Marty Schottenheimer, legendary NFL coach, dies at 77

Longtime NFL coach Marty Schottenheimer was placed into hospice care Jan. 30 and died Monday after a battle with Alzheimer's disease. File Photo by Earl S. Cryer/UPI
Longtime NFL coach Marty Schottenheimer was placed into hospice care Jan. 30 and died Monday after a battle with Alzheimer's disease. File Photo by Earl S. Cryer/UPI | License Photo

Feb. 9 (UPI) -- Marty Schottenheimer, an NFL icon who won 200 games as a head coach, has died after a battle with Alzheimer's disease, his family said Tuesday. He was 77.

The Schottenheimer family said in a statement that the former coach died Monday in Charlotte, N.C. He had battled Alzheimer's since 2014 and was moved into hospice care Jan. 30.


"Marty was a tremendous leader of men and a man of great principle -- the love and admiration his former players have for him to this day speak volumes," Los Angeles Chargers owner Dean Spanos said in statement.

"You couldn't outwork him. You couldn't out-prepare him. And you certainly always knew exactly where you stood with him."

RELATED Former NFL head coach Marty Schottenheimer placed in hospice care

Schottenheimer was born in Canonsburg, Pa. He attended Fort Cherry High School in McDonald, Pa., and played football at the University of Pittsburgh.

The former linebacker was selected by the Baltimore Colts in the fourth round of the 1965 NFL Draft and by the Buffalo Bills in the seventh round of the 1965 AFL Draft.

Schottenheimer spent the next four seasons with the Bills. He then played for the Boston Patriots and spent time in the World Football League in 1974 as a player/coach for the Portland Storm.

RELATED Seahawks part ways with offensive coordinator Brian Schottenheimer

He entered the NFL coaching ranks in 1975 as a linebackers coach for the New York Giants. He was promoted to defensive coordinator in 1977.

Schottenheimer served as linebackers coach again in 1978 and 1979 for the Detroit Lions. He then became defensive coordinator for the Cleveland Browns from 1980 through 1984 before he was promoted to head coach.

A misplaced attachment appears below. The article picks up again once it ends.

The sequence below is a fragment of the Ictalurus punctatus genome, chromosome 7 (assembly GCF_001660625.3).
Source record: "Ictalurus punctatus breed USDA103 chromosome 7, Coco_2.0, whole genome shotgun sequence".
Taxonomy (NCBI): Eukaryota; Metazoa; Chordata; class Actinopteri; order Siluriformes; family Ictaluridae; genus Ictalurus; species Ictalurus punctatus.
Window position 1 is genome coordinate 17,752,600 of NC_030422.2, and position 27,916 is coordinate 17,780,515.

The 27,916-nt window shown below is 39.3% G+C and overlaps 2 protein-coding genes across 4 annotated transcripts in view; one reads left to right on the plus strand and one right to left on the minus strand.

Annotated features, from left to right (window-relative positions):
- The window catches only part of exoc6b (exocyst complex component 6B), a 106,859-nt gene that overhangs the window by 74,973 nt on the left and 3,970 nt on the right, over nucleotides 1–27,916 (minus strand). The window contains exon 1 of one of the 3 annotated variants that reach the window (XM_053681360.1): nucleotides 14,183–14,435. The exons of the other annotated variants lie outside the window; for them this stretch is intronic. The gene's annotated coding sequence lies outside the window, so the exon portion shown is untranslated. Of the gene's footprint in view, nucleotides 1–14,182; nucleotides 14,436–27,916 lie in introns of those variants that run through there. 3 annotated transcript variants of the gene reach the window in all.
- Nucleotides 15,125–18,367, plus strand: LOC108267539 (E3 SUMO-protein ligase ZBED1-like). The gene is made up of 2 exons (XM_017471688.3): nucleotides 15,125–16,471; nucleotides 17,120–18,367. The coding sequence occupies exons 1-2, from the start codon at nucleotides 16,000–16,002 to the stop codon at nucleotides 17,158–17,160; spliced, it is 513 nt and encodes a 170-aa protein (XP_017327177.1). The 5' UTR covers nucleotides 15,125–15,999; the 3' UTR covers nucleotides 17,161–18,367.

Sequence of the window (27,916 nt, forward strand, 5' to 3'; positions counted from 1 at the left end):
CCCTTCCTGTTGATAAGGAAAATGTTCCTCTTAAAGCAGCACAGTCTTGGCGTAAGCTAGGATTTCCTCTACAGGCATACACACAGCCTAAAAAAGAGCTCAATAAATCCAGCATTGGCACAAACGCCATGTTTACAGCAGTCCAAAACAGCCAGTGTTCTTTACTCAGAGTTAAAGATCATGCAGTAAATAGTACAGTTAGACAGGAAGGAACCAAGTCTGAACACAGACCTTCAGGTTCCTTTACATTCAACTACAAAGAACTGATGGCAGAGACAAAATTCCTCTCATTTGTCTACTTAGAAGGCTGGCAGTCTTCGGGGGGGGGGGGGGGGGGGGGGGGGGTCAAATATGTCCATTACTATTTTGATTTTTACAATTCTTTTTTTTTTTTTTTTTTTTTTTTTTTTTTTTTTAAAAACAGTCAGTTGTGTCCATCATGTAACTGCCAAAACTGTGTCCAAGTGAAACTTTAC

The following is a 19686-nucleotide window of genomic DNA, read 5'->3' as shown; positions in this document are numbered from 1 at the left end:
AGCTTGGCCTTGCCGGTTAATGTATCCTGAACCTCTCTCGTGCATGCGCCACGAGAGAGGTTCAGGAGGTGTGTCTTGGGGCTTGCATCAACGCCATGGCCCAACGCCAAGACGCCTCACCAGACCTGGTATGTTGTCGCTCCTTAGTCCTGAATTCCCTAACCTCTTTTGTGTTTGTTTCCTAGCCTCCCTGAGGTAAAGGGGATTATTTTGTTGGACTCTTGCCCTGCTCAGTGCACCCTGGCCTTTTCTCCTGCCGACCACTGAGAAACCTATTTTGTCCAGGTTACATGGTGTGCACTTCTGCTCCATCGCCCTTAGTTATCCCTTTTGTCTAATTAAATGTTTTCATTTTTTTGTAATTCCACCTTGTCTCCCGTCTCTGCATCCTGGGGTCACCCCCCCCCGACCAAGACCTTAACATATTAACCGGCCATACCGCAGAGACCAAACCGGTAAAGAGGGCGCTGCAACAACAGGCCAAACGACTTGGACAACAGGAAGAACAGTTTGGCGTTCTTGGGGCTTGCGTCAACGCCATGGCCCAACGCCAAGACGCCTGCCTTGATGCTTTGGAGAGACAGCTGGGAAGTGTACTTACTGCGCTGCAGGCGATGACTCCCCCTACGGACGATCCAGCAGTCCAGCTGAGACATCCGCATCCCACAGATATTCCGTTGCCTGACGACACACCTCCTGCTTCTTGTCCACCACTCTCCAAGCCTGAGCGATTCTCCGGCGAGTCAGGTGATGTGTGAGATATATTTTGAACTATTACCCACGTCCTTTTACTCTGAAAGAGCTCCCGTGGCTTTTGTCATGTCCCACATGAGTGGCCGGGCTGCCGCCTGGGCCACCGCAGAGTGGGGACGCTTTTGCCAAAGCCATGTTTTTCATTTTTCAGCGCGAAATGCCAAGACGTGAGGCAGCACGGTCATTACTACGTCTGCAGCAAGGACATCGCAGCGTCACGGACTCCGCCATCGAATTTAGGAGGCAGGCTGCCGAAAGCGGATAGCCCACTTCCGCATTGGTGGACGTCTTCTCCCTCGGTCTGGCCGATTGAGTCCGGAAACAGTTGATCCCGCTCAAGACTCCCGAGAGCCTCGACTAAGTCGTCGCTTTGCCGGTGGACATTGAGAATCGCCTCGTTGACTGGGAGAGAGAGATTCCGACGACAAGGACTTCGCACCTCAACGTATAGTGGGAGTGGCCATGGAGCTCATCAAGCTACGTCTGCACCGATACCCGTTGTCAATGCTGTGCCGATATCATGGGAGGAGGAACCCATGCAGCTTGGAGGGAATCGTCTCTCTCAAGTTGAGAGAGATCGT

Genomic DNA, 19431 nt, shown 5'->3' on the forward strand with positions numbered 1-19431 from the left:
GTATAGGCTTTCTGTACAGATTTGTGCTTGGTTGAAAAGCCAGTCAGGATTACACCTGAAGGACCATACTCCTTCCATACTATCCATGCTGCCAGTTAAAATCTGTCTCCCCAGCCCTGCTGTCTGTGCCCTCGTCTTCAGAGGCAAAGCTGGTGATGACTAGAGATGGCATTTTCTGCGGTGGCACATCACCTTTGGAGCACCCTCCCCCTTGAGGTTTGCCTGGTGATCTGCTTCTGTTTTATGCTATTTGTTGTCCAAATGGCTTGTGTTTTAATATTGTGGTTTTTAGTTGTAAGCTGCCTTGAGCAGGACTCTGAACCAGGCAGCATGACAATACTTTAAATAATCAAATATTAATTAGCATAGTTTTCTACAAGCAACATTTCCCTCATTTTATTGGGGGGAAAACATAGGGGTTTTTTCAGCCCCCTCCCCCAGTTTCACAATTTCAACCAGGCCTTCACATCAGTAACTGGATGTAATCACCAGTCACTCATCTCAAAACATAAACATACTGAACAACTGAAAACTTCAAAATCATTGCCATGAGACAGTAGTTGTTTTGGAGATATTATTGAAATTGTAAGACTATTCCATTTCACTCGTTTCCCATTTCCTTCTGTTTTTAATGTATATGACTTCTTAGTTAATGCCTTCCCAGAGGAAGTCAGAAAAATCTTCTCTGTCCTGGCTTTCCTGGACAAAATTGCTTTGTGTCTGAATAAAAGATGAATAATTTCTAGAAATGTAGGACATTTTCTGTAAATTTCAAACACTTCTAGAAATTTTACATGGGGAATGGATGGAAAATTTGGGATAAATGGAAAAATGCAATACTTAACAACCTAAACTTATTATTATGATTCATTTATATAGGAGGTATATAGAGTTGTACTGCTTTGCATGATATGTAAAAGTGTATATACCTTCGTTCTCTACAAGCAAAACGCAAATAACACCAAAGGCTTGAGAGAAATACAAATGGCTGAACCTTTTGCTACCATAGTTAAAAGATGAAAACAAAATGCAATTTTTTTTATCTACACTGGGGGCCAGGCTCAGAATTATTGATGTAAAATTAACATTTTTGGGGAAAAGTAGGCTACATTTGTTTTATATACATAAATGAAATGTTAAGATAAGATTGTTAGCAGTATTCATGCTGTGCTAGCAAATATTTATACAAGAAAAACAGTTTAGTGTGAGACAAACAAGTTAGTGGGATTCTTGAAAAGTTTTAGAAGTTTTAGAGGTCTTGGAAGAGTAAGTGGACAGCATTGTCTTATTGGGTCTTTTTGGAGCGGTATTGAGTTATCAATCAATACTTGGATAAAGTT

Schottenheimer spent five seasons as coach of the Browns before he was hired as the coach of the Kansas City Chiefs. He went on to post a 101-58-1 record in 10 seasons with Kansas City.

RELATED Longtime ESPN MLB reporter Pedro Gomez dies unexpectedly at 58

He returned to the NFL in 2001 to coach Washington, but was fired after one season. Schottenheimer spent the next five seasons with the San Diego Chargers, posting a 47-33 record. He was fired in 2007.

Schottenheimer went 0-2 in the playoffs during his tenure with San Diego, despite the franchise having a prolific offense and defense and several All-Pro players on its roster. His overall record in the postseason was 5-13.

He won at least 10 regular-season games 11 times and had a 200-126-1 overall record in 21 seasons as an NFL head coach.

"As a head coach, he led the organization to four playoff appearances and three divisional titles, but it was his tough, hard-nosed, never give up the fight attitude the team embodied that endeared him to Browns fans and often led to thrilling victories," the Browns said in a news release.

"His impact on the game of football was not only felt in Northeast Ohio, but across the entire NFL.

Schottenheimer's 200 wins rank No. 8 on the all-time list. He never made it to the Super Bowl as a player or coach.

"Marty will always hold a special place in the history of the Chiefs, and he will be dearly missed by all of us who were blessed to call him a friend," Chiefs owner Clark Hunt said in a news release.

Schottenheimer is survived by his wife, Pat, daughter Kristen and son Brian. He also had four grandchildren. The family will hold a private service and have a memorial service to celebrate his life later.

Notable deaths of 2021

Jim Fassel
New York Giants head coach Jim Fassel watches the Detroit Lions defeat his team, the New York Giants, at in East Rutherford, N.J., on November 19, 2000. The former Super Bowl-winning coach died on June 8 at the age of 71. Photo by John Angelillo/UPI | License Photo

Latest Headlines